One of the treats in the usually dry summer season was the hour-long video, "Setting a Good Corner (allegory and metaphor)," by Bruce Nauman at Donald Young. Seeing a new Nauman seems a kin to seeing Jordan playing for Washington. I always doubt if he is as good as always or if I'm just projecting his past glory on his new work. I spent a quiet hour in with this piece a couple months ago, while waiting for a friend. And it was great. It has a clear, almost dumb, economy of means. The piece is an excruciatingly long, single shot of him digging a fence post corner on his ranch. The raw sound, the sprawling landscape, Susan Rothenberg stopping by while walking the dogs. An uncomplicated allegory carried out with a truly professional efficiency. I was thinking about it for weeks. What a great fucking artist that guy is.
-- Ben Gill
This new graduate student run space in Pilsen is kind of far away and difficult to get to. The exhibition area is located within an apartment, really tiny, a closet or something like that. The work was interesting but mild, only an accumulation of stuff, a lot of it, from notebooks to pencils and other hundred other items. Good intentions went into this installation and I commend Fagundo for it. But the idea behind the exhibition space is much more amusing than Fagundo's work. The brochure of MCAP reads, "We at Modest Contemporary Art Projects are committed to giving you the finest, smallest aesthetic experience possible." It would be great if Modest Projects could be developed in a more accessible area or neighborhood. And it can be done because anything tiny can be organized anywhere, take it out into the community and make it more accessible, people love small stuff and easy experiences.
-- Pedro Velez
"My name is Conny Blom and I am an artist," the web site says. Sounds bad on paper, doesn't it ? Yikes! " My name is ____ and I'm an artist." What a loaded statement. "To be an artist is to act out a role in the ritual of art making, and in this drama I've chosen the face of the clown to be my shaman's mask." See, I read that, and I think that and I don't know quite what to expect from Conny Blom. Even after seeing his picture (which depicts a sort of bloody, stringy-haired Pennywise sorta guy; the standard post-circus nightmare of any kid aged 4 to 25), I still don't know what I should be looking for in this guy's stuff. After searching the web site, I'm still not inside his head yet, the only art he displays is images he's appropriated in order to make it art (i.e., he says they're art, gives us a link, we go to the link to see art, and see these images; it's that kinda stuff) and some clips of his music.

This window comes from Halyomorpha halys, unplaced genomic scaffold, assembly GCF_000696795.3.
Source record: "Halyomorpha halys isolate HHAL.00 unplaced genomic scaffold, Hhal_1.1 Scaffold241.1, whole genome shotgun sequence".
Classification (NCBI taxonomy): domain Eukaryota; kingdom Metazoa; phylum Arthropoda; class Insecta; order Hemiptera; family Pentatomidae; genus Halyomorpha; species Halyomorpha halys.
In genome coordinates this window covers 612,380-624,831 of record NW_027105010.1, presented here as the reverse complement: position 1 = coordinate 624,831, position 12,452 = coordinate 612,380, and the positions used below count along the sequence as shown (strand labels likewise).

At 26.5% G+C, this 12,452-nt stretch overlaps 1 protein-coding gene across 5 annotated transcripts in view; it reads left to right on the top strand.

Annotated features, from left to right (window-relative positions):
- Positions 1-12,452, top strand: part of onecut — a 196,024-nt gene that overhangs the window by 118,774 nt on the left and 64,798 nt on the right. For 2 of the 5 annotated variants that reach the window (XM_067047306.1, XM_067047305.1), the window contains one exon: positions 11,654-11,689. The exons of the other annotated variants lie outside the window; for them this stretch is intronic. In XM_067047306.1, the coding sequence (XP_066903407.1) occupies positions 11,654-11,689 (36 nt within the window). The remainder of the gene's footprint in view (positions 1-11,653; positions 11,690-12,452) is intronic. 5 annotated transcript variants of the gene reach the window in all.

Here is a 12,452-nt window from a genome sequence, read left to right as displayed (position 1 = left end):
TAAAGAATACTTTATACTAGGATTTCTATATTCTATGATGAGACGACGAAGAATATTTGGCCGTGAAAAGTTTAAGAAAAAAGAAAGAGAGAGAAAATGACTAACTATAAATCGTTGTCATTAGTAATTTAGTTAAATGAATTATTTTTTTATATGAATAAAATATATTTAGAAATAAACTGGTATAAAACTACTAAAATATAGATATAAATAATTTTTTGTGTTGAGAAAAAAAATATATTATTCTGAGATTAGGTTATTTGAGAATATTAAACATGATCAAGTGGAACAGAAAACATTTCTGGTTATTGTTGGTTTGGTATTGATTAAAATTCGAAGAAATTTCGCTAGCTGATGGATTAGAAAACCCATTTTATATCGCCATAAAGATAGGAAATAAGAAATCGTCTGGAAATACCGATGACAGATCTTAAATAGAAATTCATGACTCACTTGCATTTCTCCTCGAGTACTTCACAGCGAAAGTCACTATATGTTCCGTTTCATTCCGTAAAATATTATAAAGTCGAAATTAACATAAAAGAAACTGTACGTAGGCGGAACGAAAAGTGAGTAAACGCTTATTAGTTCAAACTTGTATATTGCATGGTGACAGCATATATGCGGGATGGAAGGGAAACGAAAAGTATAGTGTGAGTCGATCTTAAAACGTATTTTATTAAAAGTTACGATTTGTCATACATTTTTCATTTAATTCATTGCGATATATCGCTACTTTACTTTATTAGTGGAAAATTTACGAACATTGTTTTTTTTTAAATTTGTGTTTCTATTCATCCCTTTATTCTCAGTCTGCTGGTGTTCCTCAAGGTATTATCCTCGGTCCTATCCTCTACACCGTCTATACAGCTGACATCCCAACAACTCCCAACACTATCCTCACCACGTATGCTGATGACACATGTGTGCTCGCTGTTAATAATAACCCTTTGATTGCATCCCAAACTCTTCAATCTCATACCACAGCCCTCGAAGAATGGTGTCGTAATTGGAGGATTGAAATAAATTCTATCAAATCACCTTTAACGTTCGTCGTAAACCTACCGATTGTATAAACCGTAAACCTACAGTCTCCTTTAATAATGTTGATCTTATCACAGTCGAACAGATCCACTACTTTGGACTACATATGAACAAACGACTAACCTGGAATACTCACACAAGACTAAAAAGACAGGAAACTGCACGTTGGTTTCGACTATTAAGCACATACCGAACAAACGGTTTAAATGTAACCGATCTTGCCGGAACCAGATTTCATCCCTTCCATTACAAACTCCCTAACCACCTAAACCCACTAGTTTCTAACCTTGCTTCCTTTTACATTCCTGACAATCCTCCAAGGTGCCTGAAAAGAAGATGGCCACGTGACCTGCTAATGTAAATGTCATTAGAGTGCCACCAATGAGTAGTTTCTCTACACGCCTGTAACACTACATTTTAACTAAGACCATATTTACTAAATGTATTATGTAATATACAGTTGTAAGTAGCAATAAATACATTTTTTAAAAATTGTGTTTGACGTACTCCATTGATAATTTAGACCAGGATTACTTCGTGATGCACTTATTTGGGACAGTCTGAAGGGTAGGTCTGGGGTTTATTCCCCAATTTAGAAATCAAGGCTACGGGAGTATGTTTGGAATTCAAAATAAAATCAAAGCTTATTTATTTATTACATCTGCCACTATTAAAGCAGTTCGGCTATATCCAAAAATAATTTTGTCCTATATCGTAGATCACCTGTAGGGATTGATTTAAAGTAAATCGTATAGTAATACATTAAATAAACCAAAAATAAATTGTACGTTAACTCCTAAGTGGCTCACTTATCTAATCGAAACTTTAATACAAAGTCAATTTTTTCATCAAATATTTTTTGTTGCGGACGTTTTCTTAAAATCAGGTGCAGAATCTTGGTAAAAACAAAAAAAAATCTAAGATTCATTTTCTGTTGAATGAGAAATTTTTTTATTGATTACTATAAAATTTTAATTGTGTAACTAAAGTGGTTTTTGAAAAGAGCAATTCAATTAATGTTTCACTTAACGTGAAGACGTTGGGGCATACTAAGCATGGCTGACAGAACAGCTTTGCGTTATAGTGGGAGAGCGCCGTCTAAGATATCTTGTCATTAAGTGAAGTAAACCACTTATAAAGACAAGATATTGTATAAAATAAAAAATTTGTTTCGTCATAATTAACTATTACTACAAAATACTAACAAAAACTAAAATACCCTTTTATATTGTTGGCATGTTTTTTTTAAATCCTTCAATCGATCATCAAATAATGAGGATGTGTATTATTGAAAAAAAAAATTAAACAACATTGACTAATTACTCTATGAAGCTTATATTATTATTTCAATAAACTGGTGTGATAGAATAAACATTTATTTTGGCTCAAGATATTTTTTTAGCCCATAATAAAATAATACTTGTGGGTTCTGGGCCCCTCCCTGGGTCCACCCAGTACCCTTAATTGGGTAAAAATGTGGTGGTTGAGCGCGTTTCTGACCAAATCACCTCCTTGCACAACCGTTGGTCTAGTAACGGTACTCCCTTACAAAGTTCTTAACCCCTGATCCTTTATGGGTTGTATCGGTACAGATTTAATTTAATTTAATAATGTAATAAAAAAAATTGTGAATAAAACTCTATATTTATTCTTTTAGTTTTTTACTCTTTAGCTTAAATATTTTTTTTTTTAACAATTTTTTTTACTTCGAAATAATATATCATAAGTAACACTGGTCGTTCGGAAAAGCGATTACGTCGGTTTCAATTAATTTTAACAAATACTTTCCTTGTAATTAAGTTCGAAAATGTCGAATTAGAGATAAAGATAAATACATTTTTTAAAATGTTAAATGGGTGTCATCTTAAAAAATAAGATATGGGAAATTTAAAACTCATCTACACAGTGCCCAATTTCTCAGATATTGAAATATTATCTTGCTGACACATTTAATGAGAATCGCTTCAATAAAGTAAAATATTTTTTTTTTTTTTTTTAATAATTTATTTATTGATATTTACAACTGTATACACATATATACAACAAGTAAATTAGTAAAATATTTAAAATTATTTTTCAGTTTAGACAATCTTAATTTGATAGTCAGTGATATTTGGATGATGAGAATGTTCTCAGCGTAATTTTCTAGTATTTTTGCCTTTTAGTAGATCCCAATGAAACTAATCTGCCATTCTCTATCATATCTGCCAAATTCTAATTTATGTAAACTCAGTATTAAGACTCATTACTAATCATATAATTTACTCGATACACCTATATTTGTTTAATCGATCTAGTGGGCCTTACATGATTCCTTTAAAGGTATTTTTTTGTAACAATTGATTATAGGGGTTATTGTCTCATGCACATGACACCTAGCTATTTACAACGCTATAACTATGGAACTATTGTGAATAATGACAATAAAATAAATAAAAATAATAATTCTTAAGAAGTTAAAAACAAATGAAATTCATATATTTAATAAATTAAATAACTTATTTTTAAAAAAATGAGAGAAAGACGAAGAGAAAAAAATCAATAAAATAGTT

The music's the first clue to what's up. Blom's band, Helsingbourg, Sweden's Gaga Blung, plays music that shows the influence of the late American composer Harry Partch, jazz keyboardist and band leader Sun Ra, and others bands and some musicians I've probably never even heard of. Nowadays, that means he's a post rocker and that can tell you plenty. It might be all you need to know: I don't know what Blom's total bag is (art-wise, I mean), but I do know he's a post-rocker, and that probably means his bag is pretty big. If you are a rock musician at this late stage in rock's development and you want to play something that is new, meaningful, and interesting to others you need a big bag. I don't know what post-rock is, really. Here's what All Music Guide says about it: "Post-Rock was an experimental, avant-garde movement that emerged in the mid-90s. Most Post-Rock was droning and hypnotic, drawing from ambient, free-form jazz, avant garde, and electronic music more than rock. The majority of Post-Rock groups were like Tortoise, a Chicago-based band with a rotating lineup. Tortoise viewed their music not as songs, but as ever-changing compositions that they improvised nightly. Most Post-Rock groups were defiantly anti-mainstream and anti - indie-rock in the vein of Tortoise. However, there were certain groups (like Stereolab) that essentially worked in a pop and indie-rock format, only touching on the experimental and avant-garde tendencies of most post-rockers. Thrill Jockey's reissue of albums by European experimental names like Mouse On Mars and Oval led to the birth of a transatlantic scene, of sorts, with Germans more focused on electronic music while most Americans preferred rock - oriented setups."
Alright. Now here's what the web site Post-Rock.com says about it: "As time goes on, this sort of false classification gets more and more inane. Oh well, it's no better than post-punk, post-kraut, or even disco. No disco band wanted to consider themselves disco. Simon Reynolds, a writer for The Wire Magazine (adventures in modern music) coined the term 'post-rock' (or so the Germans would have us believe) when he had to make up a genre. Well, it kinda stuck even if everyone cool thinks it stinks now. Go buy a record and don't sit here reading this text any more."